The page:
The thought came to me when I was fifteen and trying to sleep on New Year’s Eve. Nothing I recall had happened to incite it. I’d spent the night babysitting my younger siblings while my mother attended a party, and she returned home around one in the morning and everyone went to bed. (My parents had divorced, though they continued to quarrel as if married.) My brother was sleeping in the bunk below mine, and as I stared at the ceiling and listened to the house settle, I thought: Why don’t you go into the kitchen and get a knife and stab your family to death?

stairs

Growing up working-class in a small Southern city, I early acquired a racist vocabulary. This was by no means encouraged by my parents, who were mortified when, at four or so, I referred to a fellow customer at Sears as a nigger. I have no memory of doing that — I was told about it years later — but I’m sure I was baffled by the punishment I received. The kids in my neighborhood used the word “nigger” as a matter of course. To them, it was an appropriate term for a person of color, and I followed suit, even after the Sears incident. Why punish someone for calling a bird a bird? And why would a bird object? So, I think, my reasoning went.

labianca interior

Jerry and Mary Neeley used to own the best video store on the east side of L.A. That’s where I met them, and since they closed shop two years ago to sell movie collectibles online, we’ve occasionally met for coffee and talk of, among other topics, true crime. We’ve also kept in touch by e-mail, and last week Mary sent the following message:

As you know, the 40th anniversary of Tate/LaBianca is this August 8th & 9th. (Technically, the 9th & 10th because both parties were killed after midnight.)

I wanted to go to the LaBianca house around 1am on the 10th to see if anyone else shows up. Would you be interested? I don’t want to walk up there alone at 1am.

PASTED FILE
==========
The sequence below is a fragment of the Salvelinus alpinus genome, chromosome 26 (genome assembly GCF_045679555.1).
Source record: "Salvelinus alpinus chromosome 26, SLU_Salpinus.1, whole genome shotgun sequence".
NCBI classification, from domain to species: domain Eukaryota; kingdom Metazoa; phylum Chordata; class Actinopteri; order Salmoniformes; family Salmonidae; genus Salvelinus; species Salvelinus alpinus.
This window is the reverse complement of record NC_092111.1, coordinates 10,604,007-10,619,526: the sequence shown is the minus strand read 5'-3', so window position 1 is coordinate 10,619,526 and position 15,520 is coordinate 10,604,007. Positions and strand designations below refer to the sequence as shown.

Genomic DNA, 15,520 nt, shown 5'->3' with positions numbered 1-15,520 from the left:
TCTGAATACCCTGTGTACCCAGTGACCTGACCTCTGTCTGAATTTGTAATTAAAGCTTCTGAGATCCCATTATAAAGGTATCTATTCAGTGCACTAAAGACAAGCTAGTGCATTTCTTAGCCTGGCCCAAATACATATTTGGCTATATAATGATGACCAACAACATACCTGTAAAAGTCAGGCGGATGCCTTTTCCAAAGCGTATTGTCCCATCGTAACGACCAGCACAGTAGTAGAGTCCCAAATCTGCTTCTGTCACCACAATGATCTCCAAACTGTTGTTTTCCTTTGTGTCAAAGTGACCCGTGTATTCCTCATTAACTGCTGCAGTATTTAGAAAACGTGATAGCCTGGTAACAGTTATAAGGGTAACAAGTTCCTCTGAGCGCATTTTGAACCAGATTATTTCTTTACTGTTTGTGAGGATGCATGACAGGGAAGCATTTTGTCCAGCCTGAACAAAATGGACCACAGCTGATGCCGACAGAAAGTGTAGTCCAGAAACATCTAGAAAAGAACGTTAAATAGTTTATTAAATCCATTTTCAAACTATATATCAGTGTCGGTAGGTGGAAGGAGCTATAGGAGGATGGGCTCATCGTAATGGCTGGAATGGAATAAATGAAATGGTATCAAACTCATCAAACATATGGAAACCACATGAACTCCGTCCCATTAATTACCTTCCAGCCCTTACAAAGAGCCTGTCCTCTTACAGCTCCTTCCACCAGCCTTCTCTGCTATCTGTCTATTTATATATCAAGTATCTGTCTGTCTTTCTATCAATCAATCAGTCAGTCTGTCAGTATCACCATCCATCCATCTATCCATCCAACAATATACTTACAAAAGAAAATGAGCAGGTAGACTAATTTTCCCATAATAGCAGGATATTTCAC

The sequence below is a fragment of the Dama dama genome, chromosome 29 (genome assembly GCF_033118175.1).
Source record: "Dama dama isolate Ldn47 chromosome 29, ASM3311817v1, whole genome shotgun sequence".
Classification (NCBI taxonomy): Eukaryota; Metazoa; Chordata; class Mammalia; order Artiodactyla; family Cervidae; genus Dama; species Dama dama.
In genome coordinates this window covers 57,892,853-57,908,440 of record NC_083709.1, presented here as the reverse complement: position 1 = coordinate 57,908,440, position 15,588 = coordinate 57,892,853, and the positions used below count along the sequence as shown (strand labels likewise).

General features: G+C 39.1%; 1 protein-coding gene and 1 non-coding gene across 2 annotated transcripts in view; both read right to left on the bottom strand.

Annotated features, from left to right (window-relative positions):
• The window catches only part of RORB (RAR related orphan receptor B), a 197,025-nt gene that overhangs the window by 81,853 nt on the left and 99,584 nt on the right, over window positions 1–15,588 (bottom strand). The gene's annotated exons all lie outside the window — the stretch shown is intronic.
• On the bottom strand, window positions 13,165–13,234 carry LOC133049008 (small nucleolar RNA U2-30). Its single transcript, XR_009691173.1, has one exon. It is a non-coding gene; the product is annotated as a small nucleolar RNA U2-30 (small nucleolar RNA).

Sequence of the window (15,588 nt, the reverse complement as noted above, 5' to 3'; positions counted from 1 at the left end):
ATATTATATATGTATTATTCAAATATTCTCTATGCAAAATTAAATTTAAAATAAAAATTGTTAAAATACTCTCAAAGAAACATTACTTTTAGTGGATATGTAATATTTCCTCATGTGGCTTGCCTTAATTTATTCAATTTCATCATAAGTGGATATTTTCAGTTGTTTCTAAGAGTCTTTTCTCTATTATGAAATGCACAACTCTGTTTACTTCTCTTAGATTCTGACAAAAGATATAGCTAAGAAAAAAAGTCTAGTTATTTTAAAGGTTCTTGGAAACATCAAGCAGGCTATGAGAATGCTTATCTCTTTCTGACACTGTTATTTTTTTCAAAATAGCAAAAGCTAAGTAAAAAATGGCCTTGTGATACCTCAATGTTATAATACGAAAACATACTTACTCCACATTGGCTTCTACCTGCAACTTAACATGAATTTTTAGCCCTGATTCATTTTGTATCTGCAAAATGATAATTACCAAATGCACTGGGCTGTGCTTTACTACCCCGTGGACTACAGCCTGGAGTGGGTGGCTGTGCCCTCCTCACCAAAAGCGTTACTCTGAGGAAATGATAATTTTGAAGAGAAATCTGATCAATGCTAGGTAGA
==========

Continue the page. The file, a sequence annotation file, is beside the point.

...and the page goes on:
trout stream

When I was ten, my parents sent me to summer camp for two weeks. They made the arrangements secretly, knowing a fit was inevitable the minute they broke the news. I was an explosive kid, coming as I did from a histrionic family, and my parents wanted me gone for a while so they could rage at each other without me around to upstage them.

the walkmen

I fucking love the Walkmen.

Do you know the Walkmen?

If you don’t, you should. I would embed a video clip for their greatest (or anyway best-known) song, “The Rat,” if I knew how. Brad, how do I do this? I’m a technical moron, and undoubtedly a moron in other ways, as the following will demonstrate.

Alie

I met Alison at a Die Princess Die show almost three years ago. Our mutual friend Christopher introduced us. “You’ll really hit it off,” he said. “You both write about music.” He and Alie and their friend Rhadeka had driven up from Santa Barbara, where they all lived, to see another band, but they stayed at my insistence for DPD. Alie liked them, as any lover of rock & roll would. After the show, she posted a comment on their MySpace page: a swarm of razor blade butterflies to the face. fuck yeah. Her metaphor was right on the money—DPD did sound like a swarm of razor-blade butterflies to the face—but Alie’s face was lightly scarred here and there, so in that way it was a bit disconcerting. I never asked her about the scars. I never asked her anything about her past, knowing through Christopher that she was in recovery, and not wanting to put her on the spot.